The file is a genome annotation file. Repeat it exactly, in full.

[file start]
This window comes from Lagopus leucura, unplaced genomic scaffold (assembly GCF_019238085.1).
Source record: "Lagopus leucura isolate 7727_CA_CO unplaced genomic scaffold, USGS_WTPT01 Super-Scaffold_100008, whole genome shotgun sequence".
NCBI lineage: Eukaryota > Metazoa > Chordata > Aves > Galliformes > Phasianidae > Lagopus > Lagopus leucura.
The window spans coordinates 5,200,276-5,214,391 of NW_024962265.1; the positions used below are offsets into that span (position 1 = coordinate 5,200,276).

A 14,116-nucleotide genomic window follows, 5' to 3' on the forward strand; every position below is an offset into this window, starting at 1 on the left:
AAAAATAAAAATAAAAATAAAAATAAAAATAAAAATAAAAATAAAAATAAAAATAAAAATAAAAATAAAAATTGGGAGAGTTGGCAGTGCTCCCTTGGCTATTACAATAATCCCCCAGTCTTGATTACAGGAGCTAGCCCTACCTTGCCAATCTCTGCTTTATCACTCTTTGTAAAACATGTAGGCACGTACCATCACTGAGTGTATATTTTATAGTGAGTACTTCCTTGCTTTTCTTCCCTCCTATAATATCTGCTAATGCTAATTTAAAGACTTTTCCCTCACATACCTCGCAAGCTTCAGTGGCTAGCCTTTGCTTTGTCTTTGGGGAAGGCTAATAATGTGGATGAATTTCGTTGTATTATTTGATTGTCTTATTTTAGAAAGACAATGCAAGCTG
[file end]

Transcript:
This window comes from Lagopus leucura, unplaced genomic scaffold (assembly GCF_019238085.1).
Source record: "Lagopus leucura isolate 7727_CA_CO unplaced genomic scaffold, USGS_WTPT01 Super-Scaffold_100008, whole genome shotgun sequence".
NCBI lineage: Eukaryota > Metazoa > Chordata > Aves > Galliformes > Phasianidae > Lagopus > Lagopus leucura.
The window spans coordinates 5,200,276-5,214,391 of NW_024962265.1; the positions used below are offsets into that span (position 1 = coordinate 5,200,276).

A 14,116-nucleotide genomic window follows, 5' to 3' on the forward strand; every position below is an offset into this window, starting at 1 on the left:
AAAAATAAAAATAAAAATAAAAATAAAAATAAAAATAAAAATAAAAATAAAAATAAAAATAAAAATAAAAATTGGGAGAGTTGGCAGTGCTCCCTTGGCTATTACAATAATCCCCCAGTCTTGATTACAGGAGCTAGCCCTACCTTGCCAATCTCTGCTTTATCACTCTTTGTAAAACATGTAGGCACGTACCATCACTGAGTGTATATTTTATAGTGAGTACTTCCTTGCTTTTCTTCCCTCCTATAATATCTGCTAATGCTAATTTAAAGACTTTTCCCTCACATACCTCGCAAGCTTCAGTGGCTAGCCTTTGCTTTGTCTTTGGGGAAGGCTAATAATGTGGATGAATTTCGTTGTATTATTTGATTGTCTTATTTTAGAAAGACAATGCAAGCTG